From a personal point of view, I think the discontinuity of brain wide electrical activity means that we're already expired from a personal point of view. I base this on the idea that if we were to clone myself through the process of violently ripping apart my molecular structure to read it - wait a moment or many... then reproduce us molecularly identically - that my consciousness would not magically transfer to that individual, as otherwise identical as he would be to me.

        Accepting that PVS is just a step above death is a pragmatic concension on my behalf, recognizing that most people do have a natural (if erroneous) attachment to the flesh/body of a person.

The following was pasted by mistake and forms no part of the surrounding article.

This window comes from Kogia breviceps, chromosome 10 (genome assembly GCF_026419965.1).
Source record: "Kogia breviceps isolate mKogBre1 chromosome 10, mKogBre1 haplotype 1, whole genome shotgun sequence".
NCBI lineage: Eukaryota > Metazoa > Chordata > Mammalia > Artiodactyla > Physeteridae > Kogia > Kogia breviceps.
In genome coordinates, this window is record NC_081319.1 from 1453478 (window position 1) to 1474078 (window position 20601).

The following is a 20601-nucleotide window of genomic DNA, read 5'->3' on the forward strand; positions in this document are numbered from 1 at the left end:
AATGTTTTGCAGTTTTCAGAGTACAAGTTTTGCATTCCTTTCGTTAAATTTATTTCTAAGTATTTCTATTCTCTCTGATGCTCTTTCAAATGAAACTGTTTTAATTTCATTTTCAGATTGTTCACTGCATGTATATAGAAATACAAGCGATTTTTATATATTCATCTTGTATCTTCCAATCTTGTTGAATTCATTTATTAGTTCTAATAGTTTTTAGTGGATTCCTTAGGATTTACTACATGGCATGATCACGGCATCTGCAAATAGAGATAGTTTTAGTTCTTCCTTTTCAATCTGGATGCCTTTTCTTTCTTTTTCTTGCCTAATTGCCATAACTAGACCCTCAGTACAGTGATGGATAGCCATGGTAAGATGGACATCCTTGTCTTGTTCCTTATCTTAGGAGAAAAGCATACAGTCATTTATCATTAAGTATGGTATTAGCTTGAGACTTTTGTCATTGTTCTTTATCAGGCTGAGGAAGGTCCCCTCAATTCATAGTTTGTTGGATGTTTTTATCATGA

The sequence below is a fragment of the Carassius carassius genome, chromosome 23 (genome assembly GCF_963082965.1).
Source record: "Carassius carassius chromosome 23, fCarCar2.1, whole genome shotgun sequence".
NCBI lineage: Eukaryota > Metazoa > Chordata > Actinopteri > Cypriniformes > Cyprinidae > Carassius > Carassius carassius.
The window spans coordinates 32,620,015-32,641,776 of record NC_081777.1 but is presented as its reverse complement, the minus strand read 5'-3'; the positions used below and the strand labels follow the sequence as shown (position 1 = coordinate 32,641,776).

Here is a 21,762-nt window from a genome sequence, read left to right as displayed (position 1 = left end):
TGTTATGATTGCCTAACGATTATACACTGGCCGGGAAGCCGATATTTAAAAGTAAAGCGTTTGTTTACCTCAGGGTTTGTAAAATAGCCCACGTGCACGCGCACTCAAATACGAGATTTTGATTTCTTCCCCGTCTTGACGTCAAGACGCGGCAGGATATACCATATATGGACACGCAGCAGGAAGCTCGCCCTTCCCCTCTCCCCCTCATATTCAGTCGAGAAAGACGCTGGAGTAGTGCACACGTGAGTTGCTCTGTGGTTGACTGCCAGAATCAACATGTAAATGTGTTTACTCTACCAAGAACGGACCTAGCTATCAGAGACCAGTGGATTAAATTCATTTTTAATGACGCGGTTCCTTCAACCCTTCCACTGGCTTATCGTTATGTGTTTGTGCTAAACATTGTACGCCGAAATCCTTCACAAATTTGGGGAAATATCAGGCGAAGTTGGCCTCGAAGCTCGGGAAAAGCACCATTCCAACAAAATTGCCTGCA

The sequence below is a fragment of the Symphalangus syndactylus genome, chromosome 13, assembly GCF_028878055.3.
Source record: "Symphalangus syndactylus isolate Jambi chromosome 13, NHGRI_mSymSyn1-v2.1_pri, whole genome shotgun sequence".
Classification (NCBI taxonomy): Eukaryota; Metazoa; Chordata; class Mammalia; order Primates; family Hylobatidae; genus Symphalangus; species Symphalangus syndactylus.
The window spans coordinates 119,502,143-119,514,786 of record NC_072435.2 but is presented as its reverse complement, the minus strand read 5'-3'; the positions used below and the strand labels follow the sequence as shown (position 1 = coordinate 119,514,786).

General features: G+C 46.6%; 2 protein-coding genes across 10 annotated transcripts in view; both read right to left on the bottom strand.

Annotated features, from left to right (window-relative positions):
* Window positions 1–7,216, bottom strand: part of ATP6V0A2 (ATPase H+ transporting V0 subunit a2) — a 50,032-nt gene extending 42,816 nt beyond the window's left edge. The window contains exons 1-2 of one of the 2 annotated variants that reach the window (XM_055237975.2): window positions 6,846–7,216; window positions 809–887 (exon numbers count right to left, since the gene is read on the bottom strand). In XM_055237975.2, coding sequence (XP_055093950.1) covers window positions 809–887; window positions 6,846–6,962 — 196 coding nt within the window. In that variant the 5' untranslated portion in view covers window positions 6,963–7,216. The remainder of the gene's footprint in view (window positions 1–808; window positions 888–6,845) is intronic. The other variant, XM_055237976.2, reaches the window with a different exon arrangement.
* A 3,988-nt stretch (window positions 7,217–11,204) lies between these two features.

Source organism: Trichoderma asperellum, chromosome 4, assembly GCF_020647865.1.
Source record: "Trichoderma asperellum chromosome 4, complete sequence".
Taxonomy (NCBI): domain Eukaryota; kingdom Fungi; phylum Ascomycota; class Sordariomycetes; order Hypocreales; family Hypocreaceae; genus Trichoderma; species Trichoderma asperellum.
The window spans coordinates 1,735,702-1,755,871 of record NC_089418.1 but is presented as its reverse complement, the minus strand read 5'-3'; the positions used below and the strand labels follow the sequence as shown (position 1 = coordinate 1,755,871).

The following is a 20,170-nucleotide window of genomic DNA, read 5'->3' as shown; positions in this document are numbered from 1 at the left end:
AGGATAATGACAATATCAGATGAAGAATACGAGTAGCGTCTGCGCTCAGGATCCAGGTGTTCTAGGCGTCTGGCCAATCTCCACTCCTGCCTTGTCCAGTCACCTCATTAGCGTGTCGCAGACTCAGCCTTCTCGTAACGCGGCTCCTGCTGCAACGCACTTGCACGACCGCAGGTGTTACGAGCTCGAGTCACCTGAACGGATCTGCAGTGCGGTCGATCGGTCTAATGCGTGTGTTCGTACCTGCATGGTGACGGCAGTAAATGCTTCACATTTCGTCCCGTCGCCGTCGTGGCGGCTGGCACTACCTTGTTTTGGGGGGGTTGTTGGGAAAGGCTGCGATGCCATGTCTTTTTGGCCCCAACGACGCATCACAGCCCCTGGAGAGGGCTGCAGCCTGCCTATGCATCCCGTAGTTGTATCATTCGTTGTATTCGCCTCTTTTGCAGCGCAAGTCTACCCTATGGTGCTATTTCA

• Mar 14 2012: I agree with your assertion that the individual is characterized by the consciousness and without the possibility of continuity of consciousness, the individual should be considered dead. But the issue of PVS is a complex one, not to mention a political hot potato. Like you, I think that there is value in keeping these patients alive so long as there is even a remote possibility of future recovery. It is important to recognize, though, that there are possible pitfalls in the diagnostic process and that current technologies and methods are limited. Call me an idealist, but today's major brain trauma might be tomorrow's migraine headache.

          And of course, whenever you talk about taking someone off life support who is arguably still "alive" by some definitions, you will encounter the slippery slope argument, which, despite all denials of constructivist lines in the sand, is as valid here as anywhere else.